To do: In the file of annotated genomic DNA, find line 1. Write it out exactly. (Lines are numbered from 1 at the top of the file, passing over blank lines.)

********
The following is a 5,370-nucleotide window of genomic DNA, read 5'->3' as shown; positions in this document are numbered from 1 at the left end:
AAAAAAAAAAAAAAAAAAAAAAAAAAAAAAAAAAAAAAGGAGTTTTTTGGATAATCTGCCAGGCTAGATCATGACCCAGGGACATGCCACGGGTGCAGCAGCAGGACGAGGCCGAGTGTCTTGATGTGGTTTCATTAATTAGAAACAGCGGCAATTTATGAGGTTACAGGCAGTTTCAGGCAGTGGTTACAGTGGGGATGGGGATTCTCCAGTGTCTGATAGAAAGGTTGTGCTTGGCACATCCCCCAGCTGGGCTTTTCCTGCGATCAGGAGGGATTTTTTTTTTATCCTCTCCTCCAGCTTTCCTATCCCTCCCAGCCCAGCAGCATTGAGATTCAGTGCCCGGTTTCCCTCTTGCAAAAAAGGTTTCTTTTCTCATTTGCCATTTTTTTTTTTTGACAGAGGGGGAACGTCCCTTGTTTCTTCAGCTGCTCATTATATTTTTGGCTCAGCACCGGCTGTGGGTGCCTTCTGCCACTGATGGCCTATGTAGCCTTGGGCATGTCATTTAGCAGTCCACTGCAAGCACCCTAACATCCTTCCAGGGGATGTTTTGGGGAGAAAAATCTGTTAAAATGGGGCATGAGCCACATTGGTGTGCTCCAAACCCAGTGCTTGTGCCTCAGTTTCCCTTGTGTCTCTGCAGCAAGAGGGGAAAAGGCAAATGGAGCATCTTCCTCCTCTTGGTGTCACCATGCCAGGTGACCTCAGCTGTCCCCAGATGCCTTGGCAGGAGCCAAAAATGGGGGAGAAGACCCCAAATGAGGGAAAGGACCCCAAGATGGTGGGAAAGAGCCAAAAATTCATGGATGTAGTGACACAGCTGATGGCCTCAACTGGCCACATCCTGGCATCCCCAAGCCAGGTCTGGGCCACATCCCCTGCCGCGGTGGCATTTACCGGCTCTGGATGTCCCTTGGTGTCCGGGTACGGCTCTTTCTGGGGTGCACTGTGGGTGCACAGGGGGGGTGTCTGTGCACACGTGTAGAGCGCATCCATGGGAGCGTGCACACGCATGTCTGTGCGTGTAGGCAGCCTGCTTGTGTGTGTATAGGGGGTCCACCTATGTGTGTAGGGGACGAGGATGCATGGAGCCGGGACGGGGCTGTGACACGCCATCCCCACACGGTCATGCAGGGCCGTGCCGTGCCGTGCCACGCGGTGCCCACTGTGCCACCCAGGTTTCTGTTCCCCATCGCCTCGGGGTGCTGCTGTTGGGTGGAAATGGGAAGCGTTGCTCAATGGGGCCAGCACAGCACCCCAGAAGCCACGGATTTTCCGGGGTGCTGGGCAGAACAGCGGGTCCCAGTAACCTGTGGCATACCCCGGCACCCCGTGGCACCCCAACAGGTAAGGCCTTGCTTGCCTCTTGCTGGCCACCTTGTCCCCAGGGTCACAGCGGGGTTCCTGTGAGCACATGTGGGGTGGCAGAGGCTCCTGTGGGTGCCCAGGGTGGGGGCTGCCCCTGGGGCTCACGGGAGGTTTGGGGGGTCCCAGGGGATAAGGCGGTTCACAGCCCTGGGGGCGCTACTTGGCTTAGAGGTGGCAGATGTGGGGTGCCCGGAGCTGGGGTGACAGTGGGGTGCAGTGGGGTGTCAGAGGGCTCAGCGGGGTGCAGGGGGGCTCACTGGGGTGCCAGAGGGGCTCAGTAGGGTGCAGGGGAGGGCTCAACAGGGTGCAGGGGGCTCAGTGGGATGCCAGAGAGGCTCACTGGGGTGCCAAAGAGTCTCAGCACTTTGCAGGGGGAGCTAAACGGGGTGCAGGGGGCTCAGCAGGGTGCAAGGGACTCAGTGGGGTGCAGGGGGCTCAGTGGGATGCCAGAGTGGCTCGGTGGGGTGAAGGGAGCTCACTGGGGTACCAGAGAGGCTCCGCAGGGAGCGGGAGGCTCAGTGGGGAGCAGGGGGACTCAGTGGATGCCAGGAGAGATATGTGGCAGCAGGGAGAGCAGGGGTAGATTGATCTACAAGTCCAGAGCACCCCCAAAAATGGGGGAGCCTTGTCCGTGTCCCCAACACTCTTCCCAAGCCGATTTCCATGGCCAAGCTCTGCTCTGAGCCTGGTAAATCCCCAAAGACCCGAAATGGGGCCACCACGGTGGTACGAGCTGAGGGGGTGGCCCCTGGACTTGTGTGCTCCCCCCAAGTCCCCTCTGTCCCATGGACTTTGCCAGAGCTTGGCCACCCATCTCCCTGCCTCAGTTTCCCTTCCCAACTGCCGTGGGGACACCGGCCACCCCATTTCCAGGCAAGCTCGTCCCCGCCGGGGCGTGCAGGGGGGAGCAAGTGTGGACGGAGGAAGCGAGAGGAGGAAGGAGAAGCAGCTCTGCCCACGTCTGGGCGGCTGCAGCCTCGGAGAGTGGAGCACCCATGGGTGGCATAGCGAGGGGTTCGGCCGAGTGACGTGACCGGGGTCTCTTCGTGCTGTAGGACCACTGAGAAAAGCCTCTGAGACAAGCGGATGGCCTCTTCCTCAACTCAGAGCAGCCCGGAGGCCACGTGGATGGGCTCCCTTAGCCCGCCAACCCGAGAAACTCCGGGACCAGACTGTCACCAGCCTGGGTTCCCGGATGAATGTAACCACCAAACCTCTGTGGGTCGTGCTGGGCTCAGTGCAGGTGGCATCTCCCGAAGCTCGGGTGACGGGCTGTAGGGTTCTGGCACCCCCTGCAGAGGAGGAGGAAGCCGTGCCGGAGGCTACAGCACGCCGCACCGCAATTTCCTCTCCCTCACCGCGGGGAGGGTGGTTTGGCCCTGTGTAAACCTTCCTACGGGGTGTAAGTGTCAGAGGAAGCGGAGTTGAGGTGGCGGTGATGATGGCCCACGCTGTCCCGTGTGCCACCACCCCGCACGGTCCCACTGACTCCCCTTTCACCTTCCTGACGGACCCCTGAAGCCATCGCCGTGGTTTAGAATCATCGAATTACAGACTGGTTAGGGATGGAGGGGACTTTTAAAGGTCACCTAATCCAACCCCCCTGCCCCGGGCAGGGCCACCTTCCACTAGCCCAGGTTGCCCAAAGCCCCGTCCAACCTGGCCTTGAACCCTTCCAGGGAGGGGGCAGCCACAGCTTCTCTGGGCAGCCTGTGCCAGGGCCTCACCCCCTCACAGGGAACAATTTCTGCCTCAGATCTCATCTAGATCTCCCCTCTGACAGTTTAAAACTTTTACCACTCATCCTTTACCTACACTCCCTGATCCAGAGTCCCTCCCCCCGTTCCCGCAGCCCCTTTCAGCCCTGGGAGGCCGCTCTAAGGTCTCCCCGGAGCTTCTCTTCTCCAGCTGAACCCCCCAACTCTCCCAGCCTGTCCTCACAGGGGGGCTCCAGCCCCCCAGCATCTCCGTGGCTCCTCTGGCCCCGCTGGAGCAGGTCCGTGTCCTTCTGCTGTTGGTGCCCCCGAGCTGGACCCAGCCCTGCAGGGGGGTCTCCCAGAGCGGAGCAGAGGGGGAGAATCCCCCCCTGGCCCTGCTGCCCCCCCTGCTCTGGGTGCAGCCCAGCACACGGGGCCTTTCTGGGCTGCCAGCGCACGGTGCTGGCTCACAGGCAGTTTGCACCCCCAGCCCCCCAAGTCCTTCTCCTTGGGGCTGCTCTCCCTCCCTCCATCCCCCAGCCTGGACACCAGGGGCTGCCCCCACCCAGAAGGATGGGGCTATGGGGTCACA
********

The following is a 5,370-nucleotide window of genomic DNA, read 5'->3' as shown; positions in this document are numbered from 1 at the left end: